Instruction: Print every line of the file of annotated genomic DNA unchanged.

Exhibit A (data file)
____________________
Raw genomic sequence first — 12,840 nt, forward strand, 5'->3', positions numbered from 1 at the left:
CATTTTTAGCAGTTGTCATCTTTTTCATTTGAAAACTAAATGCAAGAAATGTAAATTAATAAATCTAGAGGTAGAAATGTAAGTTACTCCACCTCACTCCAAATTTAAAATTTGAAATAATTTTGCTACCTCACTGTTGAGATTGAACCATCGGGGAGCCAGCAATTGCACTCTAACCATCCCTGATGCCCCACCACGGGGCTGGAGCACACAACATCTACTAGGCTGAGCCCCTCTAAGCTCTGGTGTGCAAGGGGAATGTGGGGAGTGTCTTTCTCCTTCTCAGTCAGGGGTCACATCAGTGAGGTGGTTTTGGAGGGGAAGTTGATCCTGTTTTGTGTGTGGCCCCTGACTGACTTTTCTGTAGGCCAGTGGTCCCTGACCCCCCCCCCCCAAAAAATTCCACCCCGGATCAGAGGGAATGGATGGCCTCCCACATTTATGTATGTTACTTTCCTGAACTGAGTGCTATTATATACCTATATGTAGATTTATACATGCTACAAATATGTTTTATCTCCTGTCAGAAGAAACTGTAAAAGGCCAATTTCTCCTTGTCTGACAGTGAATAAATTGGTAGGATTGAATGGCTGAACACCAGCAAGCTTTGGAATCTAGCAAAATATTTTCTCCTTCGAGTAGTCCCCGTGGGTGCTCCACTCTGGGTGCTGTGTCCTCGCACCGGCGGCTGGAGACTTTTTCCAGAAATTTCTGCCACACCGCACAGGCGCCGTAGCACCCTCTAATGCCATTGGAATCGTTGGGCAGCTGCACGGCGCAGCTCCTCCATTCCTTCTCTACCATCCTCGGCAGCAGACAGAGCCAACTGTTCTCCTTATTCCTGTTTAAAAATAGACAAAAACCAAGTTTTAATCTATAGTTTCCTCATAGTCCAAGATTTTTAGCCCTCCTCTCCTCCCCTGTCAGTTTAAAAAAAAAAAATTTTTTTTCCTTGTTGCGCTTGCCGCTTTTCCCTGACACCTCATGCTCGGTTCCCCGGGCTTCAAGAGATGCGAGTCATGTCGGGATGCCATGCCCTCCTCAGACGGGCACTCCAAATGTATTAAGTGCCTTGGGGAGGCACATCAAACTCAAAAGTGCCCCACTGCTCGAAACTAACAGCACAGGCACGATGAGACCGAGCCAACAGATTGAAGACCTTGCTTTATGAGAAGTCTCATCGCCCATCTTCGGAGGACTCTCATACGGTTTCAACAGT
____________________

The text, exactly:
Raw genomic sequence first — 12,840 nt, forward strand, 5'->3', positions numbered from 1 at the left:
CATTTTTAGCAGTTGTCATCTTTTTCATTTGAAAACTAAATGCAAGAAATGTAAATTAATAAATCTAGAGGTAGAAATGTAAGTTACTCCACCTCACTCCAAATTTAAAATTTGAAATAATTTTGCTACCTCACTGTTGAGATTGAACCATCGGGGAGCCAGCAATTGCACTCTAACCATCCCTGATGCCCCACCACGGGGCTGGAGCACACAACATCTACTAGGCTGAGCCCCTCTAAGCTCTGGTGTGCAAGGGGAATGTGGGGAGTGTCTTTCTCCTTCTCAGTCAGGGGTCACATCAGTGAGGTGGTTTTGGAGGGGAAGTTGATCCTGTTTTGTGTGTGGCCCCTGACTGACTTTTCTGTAGGCCAGTGGTCCCTGACCCCCCCCCCCCAAAAAATTCCACCCCGGATCAGAGGGAATGGATGGCCTCCCACATTTATGTATGTTACTTTCCTGAACTGAGTGCTATTATATACCTATATGTAGATTTATACATGCTACAAATATGTTTTATCTCCTGTCAGAAGAAACTGTAAAAGGCCAATTTCTCCTTGTCTGACAGTGAATAAATTGGTAGGATTGAATGGCTGAACACCAGCAAGCTTTGGAATCTAGCAAAATATTTTCTCCTTCGAGTAGTCCCCGTGGGTGCTCCACTCTGGGTGCTGTGTCCTCGCACCGGCGGCTGGAGACTTTTTCCAGAAATTTCTGCCACACCGCACAGGCGCCGTAGCACCCTCTAATGCCATTGGAATCGTTGGGCAGCTGCACGGCGCAGCTCCTCCATTCCTTCTCTACCATCCTCGGCAGCAGACAGAGCCAACTGTTCTCCTTATTCCTGTTTAAAAATAGACAAAAACCAAGTTTTAATCTATAGTTTCCTCATAGTCCAAGATTTTTAGCCCTCCTCTCCTCCCCTGTCAGTTTAAAAAAAAAAAATTTTTTTTCCTTGTTGCGCTTGCCGCTTTTCCCTGACACCTCATGCTCGGTTCCCCGGGCTTCAAGAGATGCGAGTCATGTCGGGATGCCATGCCCTCCTCAGACGGGCACTCCAAATGTATTAAGTGCCTTGGGGAGGCACATCAAACTCAAAAGTGCCCCACTGCTCGAAACTAACAGCACAGGCACGATGAGACCGAGCCAACAGATTGAAGACCTTGCTTTATGAGAAGTCTCATCGCCCATCTTCGGAGGACTCTCATACGGTTTCAACAGT